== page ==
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Later than expected: Boeing 737 Max is unlikely to take off again before 2021 – the share yields | message

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That would be almost two months later than expected. There are further regulatory delays, according to government officials and the aviation industry.

The popular and widespread commercial aircraft under David Calhoun, the manufacturer’s new boss, would have been on the ground for at least as long as under his predecessor Dennis Muilenburg. After repeated delays in restarting the machine, he had to take his hat off at the end of 2019.

The latest schedule, government officials said, is that the U.S. Aviation Administration will not complete its exams before the end of October or early November after the flight ban in March 2019. The FAA had decided to obtain public statements before completing the process of software and hardware changes and releasing the aircraft. Supervisors around the world could take weeks to join in the decision.

The completion of the subsequent pilot training and maintenance – and the associated final FAA approval of the aircraft of the individual airlines – is expected to take well into December, said the agency representatives. Only then can the Max – responsible for two crashes that cost a total of 346 people their lives – return to commercial service.

Problems with the flight simulator on which the pilots are trained could drag the process even further. The start in passenger traffic could be delayed until February or beyond, said a branch representative familiar with the details with a view to the Thanksgiving and Christmas holidays.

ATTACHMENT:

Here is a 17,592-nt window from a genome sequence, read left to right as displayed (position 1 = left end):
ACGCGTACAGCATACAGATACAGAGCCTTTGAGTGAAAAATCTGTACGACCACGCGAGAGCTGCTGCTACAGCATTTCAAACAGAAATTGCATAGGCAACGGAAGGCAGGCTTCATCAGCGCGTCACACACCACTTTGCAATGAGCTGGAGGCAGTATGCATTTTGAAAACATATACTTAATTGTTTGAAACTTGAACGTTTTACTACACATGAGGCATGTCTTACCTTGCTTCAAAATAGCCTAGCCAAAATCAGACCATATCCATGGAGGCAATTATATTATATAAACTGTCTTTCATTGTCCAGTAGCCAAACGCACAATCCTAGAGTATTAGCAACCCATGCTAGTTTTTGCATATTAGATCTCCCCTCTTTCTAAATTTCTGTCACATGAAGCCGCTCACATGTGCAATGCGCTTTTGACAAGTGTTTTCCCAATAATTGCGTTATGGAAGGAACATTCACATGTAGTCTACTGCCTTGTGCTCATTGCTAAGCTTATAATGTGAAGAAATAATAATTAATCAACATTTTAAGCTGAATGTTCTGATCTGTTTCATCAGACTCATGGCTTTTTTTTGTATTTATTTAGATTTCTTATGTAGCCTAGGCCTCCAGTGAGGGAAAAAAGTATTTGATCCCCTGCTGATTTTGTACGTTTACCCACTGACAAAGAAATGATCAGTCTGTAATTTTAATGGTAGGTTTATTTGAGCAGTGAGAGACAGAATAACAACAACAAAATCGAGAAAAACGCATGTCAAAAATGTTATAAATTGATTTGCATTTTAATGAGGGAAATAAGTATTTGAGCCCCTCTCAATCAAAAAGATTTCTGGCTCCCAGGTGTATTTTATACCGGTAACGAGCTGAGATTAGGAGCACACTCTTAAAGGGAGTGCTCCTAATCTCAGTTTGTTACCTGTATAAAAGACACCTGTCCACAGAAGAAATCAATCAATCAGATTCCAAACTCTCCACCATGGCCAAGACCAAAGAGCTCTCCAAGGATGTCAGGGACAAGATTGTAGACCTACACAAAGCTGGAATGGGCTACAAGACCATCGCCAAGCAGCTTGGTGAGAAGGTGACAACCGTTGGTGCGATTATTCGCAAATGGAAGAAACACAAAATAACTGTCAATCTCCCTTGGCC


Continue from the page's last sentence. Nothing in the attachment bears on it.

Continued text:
A Boeing spokesman said his company is working closely with the FAA and other international regulators to “meet their expectations as we work to safely put the 737 Max back into service.” However, the authorities set the schedule.

The coronavirus pandemic has made the approval process difficult. FAA representatives work from home, it is difficult to get pilots to take ground simulator tests. Boeing CEO Calhoun had long hoped that the Max would get its flight approval again by the third quarter.

Because of Covid-19, air traffic is restricted worldwide. Airlines hold thousands of aircraft on the ground and are now significantly less eager to reinstate their approximately 400 Max-Jets in their flight plans than before the pandemic.

In addition to the machines that have already been delivered, there are just as many new machines at Boeing that have not yet been delivered to customers.

On Tuesday, the FAA issued its most positive statement yet about the process of restarting the 737 Max. A security directive on changes in software, hardware and pilot training will be issued shortly, the FAA said. However, it could then take two months or more for all public comments to be received and related questions to be resolved after the document was published. This approach was not included in earlier schedules.

Over the next few weeks, a group of international pilots will take part in flight simulator tests to review more than half a dozen changes to checklists and emergency procedures in the cockpit. Experts from an external agency should analyze changes to the construction separately.

In addition, some airlines have signaled that they may organize demonstration flights to inform passengers about safety issues before resuming routine service with the Max, which could further delay regular air travel around the world.

DHL has Boeing convert four planes into cargo planes

DHL Express has ordered four 767-300 Converted Freighters from Boeing. The subsidiary of Deutsche Post wants to modernize and enlarge its fleet with efficient and reliable cargo aircraft.

The aircraft will be purchased as part of the modernization of the DHL intercontinental fleet in order to fly more environmentally friendly and cost-effectively. The measure also takes into account the continuing increase in demand for global express capacity. Boeing will convert the original passenger aircraft into cargo aircraft.

Boeing stock temporarily drops 0.6 percent to $ 177.53 on the NYSE.

DJG / DJN / rio / sha

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Image sources: Boeing



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